Sureties have many defenses that they like to assert to avoid paying under a performance bond. One of those defenses arises when the obligee (usually the owner or the general contractor terminating a subcontractor) precludes the surety from exercising one of its options under the bond.
While performance bond terms vary, a surety frequently has three options under the bond where a bonded contractor has been default terminated:
(1) the surety can step in and complete the defaulted contractor’s work;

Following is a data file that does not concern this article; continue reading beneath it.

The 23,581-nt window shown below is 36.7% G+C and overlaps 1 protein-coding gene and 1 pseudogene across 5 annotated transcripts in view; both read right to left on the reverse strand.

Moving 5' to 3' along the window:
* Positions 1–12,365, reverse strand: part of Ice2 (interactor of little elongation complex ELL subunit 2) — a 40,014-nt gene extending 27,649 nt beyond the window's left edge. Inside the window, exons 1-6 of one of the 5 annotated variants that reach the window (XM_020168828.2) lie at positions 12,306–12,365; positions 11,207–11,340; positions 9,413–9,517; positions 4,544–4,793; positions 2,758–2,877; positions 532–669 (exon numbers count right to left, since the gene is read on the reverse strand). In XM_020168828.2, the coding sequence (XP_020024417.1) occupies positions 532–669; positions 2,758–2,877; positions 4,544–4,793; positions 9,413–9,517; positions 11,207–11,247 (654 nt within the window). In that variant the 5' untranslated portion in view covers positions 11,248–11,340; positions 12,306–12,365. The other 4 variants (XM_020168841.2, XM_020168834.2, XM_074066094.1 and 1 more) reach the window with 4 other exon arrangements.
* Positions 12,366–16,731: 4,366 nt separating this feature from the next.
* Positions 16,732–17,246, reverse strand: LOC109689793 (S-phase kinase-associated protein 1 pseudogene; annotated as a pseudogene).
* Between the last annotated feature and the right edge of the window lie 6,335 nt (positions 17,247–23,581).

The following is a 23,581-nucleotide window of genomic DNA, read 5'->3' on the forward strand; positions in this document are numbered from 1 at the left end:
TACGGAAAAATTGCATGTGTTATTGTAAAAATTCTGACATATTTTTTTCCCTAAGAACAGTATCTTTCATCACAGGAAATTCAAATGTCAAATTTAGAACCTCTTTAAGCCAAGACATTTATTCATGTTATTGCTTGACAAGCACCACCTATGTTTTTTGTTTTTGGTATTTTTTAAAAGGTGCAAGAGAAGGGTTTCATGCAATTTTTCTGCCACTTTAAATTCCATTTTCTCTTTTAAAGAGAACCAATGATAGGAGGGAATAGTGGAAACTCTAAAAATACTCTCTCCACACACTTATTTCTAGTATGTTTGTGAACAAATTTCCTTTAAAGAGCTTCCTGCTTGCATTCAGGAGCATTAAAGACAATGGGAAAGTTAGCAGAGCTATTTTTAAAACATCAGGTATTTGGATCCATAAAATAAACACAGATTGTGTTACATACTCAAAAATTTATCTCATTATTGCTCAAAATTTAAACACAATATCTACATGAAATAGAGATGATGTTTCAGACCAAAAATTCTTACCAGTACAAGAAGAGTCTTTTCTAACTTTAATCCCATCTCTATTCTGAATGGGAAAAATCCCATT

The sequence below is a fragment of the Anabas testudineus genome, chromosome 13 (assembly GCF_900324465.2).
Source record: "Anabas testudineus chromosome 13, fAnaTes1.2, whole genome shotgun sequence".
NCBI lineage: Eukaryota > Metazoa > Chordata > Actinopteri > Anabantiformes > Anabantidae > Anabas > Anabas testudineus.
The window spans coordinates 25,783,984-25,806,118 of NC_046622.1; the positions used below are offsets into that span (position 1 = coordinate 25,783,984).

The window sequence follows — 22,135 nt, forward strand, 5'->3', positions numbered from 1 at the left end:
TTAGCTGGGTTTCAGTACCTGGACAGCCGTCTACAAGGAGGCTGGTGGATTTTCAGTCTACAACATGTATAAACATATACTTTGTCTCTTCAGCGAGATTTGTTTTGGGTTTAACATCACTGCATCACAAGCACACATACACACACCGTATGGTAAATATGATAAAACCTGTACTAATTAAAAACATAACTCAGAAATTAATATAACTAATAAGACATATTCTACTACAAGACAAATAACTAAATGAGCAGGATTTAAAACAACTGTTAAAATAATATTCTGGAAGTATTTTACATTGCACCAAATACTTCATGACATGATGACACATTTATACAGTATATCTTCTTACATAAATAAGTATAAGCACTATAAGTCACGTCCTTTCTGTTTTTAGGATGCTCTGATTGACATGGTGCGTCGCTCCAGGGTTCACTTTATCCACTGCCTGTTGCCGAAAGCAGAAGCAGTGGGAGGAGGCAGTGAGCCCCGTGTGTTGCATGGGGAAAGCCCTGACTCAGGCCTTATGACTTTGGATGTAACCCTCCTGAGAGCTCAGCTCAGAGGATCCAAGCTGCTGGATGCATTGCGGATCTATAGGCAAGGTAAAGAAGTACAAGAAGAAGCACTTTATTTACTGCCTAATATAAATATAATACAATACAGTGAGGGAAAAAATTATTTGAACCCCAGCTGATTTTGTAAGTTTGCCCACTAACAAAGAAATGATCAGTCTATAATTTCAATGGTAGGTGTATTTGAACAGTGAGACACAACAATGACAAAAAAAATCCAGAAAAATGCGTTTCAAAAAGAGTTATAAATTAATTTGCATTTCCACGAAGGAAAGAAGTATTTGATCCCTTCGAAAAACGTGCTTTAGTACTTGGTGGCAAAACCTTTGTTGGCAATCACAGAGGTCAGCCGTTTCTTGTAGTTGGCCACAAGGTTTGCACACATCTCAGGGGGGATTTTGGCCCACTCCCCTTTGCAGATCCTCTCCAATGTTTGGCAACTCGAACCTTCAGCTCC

(2) the surety can obtain bids from other contractors to complete the defaulted contractor’s work and tender a new contractor to complete the work; or
(3) the surety can simply pay the obligee (again, typically the owner or the general contractor that defaulted a subcontractor) the cost above the remaining contract balance to complete the defaulted contractor’s work.
If a surety perceives that it was not given a chance to exercise one of its options under the bond, you can rest assured that the surety will argue it is no longer liable for any of the excess completion costs.
The you-deprived-the-surety-of-its-completion-rights defense is playing out in real time right now in a pending lawsuit between a surety and a contractor in Western Surety Company v. PCL Construction Services, Inc.